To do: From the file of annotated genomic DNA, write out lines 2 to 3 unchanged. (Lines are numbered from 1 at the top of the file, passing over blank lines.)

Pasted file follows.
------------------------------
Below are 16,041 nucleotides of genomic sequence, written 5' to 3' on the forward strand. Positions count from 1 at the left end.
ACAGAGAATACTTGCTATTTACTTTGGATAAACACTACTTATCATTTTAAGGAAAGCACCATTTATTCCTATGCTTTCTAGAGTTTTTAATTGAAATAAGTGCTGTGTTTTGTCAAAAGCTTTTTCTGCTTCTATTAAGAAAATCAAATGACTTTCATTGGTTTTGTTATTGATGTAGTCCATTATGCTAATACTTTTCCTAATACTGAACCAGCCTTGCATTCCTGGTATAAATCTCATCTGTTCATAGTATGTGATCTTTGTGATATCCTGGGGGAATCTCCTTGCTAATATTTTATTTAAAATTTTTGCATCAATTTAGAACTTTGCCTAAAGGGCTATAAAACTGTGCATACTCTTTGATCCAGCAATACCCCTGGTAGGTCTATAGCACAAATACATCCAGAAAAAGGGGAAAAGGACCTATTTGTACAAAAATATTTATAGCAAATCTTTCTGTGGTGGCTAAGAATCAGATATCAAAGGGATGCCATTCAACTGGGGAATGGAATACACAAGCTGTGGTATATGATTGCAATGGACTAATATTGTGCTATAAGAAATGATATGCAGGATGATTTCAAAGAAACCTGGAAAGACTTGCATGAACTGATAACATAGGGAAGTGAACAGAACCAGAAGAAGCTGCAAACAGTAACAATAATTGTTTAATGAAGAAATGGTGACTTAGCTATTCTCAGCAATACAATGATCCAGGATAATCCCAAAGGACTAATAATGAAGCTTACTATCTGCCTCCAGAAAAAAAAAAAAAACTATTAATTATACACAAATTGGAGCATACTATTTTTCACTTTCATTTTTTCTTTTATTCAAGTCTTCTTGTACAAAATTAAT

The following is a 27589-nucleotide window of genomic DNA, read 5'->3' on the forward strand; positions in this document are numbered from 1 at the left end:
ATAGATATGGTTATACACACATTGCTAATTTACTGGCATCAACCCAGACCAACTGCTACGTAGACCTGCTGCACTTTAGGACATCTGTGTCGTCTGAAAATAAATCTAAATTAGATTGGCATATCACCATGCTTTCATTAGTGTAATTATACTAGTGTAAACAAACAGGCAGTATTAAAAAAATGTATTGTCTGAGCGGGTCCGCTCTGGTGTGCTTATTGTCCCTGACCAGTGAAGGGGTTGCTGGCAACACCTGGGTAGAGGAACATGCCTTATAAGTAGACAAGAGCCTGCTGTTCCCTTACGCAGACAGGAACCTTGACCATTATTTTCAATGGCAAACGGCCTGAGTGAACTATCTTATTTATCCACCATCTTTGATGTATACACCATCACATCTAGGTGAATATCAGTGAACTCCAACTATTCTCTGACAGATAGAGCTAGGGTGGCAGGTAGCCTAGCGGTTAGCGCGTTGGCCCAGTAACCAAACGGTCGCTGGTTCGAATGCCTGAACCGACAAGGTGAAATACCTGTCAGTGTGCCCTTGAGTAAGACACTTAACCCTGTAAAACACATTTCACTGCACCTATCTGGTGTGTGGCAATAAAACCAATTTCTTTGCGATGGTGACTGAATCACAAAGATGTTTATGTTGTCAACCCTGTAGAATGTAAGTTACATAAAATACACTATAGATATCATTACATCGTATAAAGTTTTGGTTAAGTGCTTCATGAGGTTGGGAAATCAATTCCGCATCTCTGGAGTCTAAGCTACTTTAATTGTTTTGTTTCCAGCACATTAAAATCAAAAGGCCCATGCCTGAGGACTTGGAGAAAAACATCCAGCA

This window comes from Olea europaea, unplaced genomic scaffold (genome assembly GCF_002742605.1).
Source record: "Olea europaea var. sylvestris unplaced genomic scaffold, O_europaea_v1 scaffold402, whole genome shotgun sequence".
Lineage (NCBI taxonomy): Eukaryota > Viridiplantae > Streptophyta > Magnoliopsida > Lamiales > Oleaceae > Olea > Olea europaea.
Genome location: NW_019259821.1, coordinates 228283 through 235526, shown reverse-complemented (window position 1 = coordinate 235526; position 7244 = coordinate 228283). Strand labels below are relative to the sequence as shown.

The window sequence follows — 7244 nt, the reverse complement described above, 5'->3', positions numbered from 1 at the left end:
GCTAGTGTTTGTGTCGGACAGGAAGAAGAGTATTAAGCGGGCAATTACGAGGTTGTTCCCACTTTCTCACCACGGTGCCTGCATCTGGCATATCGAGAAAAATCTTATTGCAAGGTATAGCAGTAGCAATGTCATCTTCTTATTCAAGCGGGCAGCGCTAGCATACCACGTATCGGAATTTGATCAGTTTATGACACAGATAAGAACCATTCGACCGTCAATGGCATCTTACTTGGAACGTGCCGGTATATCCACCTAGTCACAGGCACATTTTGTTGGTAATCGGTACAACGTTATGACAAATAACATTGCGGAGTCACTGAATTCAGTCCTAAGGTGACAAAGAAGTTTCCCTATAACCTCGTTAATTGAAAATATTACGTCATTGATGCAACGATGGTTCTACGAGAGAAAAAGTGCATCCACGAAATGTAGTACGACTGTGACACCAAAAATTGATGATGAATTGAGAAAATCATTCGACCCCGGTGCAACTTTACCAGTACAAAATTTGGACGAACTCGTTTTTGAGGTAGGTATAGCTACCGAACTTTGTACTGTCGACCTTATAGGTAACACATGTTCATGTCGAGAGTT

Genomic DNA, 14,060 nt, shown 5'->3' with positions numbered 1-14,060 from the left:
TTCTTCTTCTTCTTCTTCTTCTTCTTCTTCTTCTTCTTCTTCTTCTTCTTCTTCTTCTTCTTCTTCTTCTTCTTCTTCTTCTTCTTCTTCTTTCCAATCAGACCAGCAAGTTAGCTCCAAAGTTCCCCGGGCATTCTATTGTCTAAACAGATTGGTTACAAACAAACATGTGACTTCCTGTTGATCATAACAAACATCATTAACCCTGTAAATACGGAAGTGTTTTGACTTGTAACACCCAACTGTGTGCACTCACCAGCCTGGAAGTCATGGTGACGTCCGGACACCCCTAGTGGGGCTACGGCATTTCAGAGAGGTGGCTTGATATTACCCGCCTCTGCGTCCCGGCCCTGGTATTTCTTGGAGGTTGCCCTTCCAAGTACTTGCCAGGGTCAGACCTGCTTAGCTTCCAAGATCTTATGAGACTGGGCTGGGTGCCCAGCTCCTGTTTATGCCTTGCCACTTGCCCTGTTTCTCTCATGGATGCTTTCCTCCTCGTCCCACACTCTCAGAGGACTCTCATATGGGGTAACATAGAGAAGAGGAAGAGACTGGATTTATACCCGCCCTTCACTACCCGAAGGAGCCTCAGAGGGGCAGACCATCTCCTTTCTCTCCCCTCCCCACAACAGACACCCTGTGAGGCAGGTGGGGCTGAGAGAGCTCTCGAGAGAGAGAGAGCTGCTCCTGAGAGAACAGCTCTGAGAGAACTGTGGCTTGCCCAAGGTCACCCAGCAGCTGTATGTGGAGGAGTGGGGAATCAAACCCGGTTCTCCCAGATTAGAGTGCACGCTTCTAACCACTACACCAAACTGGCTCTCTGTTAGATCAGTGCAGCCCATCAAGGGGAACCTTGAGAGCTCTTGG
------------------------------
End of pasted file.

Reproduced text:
ACAGAGAATACTTGCTATTTACTTTGGATAAACACTACTTATCATTTTAAGGAAAGCACCATTTATTCCTATGCTTTCTAGAGTTTTTAATTGAAATAAGTGCTGTGTTTTGTCAAAAGCTTTTTCTGCTTCTATTAAGAAAATCAAATGACTTTCATTGGTTTTGTTATTGATGTAGTCCATTATGCTAATACTTTTCCTAATACTGAACCAGCCTTGCATTCCTGGTATAAATCTCATCTGTTCATAGTATGTGATCTTTGTGATATCCTGGGGGAATCTCCTTGCTAATATTTTATTTAAAATTTTTGCATCAATTTAGAACTTTGCCTAAAGGGCTATAAAACTGTGCATACTCTTTGATCCAGCAATACCCCTGGTAGGTCTATAGCACAAATACATCCAGAAAAAGGGGAAAAGGACCTATTTGTACAAAAATATTTATAGCAAATCTTTCTGTGGTGGCTAAGAATCAGATATCAAAGGGATGCCATTCAACTGGGGAATGGAATACACAAGCTGTGGTATATGATTGCAATGGACTAATATTGTGCTATAAGAAATGATATGCAGGATGATTTCAAAGAAACCTGGAAAGACTTGCATGAACTGATAACATAGGGAAGTGAACAGAACCAGAAGAAGCTGCAAACAGTAACAATAATTGTTTAATGAAGAAATGGTGACTTAGCTATTCTCAGCAATACAATGATCCAGGATAATCCCAAAGGACTAATAATGAAGCTTACTATCTGCCTCCAGAAAAAAAAAAAAAACTATTAATTATACACAAATTGGAGCATACTATTTTTCACTTTCATTTTTTCTTTTATTCAAGTCTTCTTGTACAAAATTAAT

The following is a 27589-nucleotide window of genomic DNA, read 5'->3' on the forward strand; positions in this document are numbered from 1 at the left end: